The race for autonomous vehicles

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| The European | 8th October 2018
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Autonomous vehicles, commonly known as self-driving cars, are now a reality. They are being used for commercial purposes. The term “pilot phase” is still being used, but millions of successful miles have been logged by autonomous vehicles.

The fundamental business model of the autonomous vehicle industry is that the automakers’ partner with tech companies and financing for the project is done by investment banks/companies.

Fiat Chrysler Automobiles, USA has partnered with Waymo, a subsidiary of Alphabet Inc (parent company of Google). Chrysler manufactures its minivans in partnership with Waymo. Waymo uses Chrysler’s minivans to serve customers of Walmart, rent-a-car companies, car maintenance companies etc. For example, customers of Walmart (selected cities in Arizona) place their orders online. Waymo’s self-driving cars transport the customer to the Walmart store to pick-up their grocery and drop them back at their homes. Walmart is planning to extend this service to other cities and states.

Waymo states on its website that “9 million miles have been self-driven” by using its tech and that “25,000 autonomous miles are logged each day” by its autonomous vehicle fleet.

General Motors created a separate division, GM Cruise, to develop autonomous vehicles. Its operations hit a snag. SoftBank of Japan came to the rescue and is now financing the project.

In a recent development in the autonomous vehicle industry, Reuters reported on 4 October 2018,

“Toyota Motor Corp and SoftBank Group Corp said they will team up to develop car services that rely on self-driving technology, such as hospital shuttles, as they envision a future in which fewer people drive their own vehicles”.

This joint venture will start with Japanese yen 2 billion (US $17.5 million). SoftBank will be the majority owner of this venture. The project has been named “MONET”.

Commenting on this joint venture, Junichi Miyakawa, Chief Technology Officer at SoftBank Corp (who will be the CEO of the new company) said,

“SoftBank alone and automakers alone can’t do everything. We want to work to help people with limited access to transportation.”

Toyota President Akio Toyoda said,

“We are trying to take the traditional car making into new fields. We realized that Softbank shares the same vision when it comes to the future of cars, so it’s time that we partner together.”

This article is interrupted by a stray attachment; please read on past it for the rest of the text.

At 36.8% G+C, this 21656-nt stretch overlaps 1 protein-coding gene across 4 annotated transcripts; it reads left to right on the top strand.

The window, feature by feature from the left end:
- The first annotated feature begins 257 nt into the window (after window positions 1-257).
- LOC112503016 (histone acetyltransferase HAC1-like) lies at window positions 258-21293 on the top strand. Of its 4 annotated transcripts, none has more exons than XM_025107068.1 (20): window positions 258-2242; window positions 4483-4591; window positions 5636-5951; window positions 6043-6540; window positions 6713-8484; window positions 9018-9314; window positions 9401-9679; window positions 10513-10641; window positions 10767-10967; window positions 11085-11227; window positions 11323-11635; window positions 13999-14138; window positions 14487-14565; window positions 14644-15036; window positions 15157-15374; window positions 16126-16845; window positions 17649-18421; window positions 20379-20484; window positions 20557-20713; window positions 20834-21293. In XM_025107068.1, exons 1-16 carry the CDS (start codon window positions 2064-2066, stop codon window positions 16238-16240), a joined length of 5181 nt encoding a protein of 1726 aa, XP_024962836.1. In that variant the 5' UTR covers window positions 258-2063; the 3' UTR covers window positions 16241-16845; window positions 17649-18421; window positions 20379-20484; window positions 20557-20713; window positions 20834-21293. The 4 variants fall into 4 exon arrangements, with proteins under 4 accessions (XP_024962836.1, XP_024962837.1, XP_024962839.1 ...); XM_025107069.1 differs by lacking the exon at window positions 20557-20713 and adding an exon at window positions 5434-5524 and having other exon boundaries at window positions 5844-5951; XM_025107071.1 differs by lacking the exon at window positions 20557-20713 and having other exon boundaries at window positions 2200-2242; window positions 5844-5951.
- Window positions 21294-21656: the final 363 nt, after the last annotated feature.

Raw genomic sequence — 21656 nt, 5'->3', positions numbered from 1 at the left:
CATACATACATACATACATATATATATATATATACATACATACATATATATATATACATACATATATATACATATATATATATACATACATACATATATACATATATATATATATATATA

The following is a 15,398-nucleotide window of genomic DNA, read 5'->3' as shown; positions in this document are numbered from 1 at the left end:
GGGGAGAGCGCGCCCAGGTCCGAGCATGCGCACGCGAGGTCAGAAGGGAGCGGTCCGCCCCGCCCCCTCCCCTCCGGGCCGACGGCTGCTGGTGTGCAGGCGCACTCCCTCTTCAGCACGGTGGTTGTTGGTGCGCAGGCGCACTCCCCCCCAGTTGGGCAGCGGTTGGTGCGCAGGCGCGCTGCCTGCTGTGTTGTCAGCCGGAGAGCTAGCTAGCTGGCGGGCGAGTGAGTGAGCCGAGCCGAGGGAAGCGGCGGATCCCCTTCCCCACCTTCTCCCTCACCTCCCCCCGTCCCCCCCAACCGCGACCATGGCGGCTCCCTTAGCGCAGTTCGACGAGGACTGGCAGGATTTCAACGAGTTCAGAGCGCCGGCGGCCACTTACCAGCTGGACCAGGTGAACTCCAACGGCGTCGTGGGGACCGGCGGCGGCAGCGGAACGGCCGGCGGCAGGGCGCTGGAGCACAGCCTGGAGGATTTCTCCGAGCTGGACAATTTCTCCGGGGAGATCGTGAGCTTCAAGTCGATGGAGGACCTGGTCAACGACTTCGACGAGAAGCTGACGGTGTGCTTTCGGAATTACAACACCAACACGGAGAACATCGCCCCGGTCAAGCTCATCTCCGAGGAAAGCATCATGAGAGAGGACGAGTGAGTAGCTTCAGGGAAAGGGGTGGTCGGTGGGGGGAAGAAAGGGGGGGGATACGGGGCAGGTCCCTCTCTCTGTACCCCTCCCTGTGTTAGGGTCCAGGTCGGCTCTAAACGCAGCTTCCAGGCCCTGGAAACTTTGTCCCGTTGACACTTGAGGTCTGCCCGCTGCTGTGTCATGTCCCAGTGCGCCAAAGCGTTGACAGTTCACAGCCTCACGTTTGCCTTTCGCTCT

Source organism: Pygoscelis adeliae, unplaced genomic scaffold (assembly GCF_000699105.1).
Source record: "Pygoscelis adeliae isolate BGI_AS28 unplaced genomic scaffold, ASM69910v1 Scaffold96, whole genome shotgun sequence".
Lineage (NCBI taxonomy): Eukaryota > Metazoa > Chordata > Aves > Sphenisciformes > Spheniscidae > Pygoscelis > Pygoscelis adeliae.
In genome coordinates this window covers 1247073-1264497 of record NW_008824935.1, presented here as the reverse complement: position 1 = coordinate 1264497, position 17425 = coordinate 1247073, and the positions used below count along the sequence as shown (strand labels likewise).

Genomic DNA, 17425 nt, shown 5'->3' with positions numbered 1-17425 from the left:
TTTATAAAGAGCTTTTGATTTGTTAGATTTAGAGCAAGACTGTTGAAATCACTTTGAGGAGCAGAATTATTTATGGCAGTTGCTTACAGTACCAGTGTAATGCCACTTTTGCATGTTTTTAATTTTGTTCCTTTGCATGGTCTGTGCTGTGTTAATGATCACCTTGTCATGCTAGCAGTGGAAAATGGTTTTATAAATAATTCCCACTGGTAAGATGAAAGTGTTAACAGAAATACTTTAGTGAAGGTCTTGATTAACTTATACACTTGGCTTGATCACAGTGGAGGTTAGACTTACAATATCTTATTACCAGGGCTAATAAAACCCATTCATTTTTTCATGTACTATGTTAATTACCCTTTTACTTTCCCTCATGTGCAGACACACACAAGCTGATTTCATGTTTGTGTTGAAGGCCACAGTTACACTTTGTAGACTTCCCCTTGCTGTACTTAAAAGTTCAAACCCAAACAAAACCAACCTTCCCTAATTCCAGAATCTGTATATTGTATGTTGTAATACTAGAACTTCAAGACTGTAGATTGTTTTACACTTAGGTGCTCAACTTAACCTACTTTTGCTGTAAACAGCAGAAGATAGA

It is pertinent to mention here that SoftBank has its own autonomous vehicle unit, SB Drive, which has been developing self-driving technology for buses.

MONET is aimed for commercial use like meal deliveries, shuttle buses as well as vehicles that offer onboard medical examinations. Toyota has been developing a service called “e-Palette” based on this concept. Amazon.com Inc, Didi, Uber and Pizza Hut are early partners in the project.

With Project MONET, Toyota plans to use the “e-Palette” service to ship athletes and guests during the 2020 Tokyo Olympics.

In another development related to a Japanese automaker, Honda Motor Co Ltd is willing to invest US $2.75 billion and take a 5.7 percent stake in General Motors Co’s “Cruise” self-driving vehicle unit. As mentioned earlier, SoftBank has also invested in “Cruise”.

This shows that the Japanese are ramping up the competition in the autonomous vehicle industry. American dominance is being challenged by Japanese investment conglomerates and auto manufacturers.

The future of autonomous vehicles

The future is bright for the autonomous vehicle industry. The partnerships between self-driving vehicle manufacturers and goods/service providers are gaining traction. Ridesharing services, big retailers, emergency service providers are the major beneficiaries.

For ridesharing services, self-driving vehicles are a revolution. Users can request a ride and type their destination on their App while computer systems of ridesharing company work at the back-end to search for other riders who can also be served on that route. The car fleet sizes will decrease and the customer base will increase. It will take time for reaching the optimal revenue mix, but it is not a dream anymore.

Emergency service providers will be able to focus on hiring emergency service personnel rather than stretching their resources to maintain a large team of drivers.

There are many commercial use cases of autonomous vehicles. However, individual car buyers might have to wait till year 2020 for clarity on road safety regulations.

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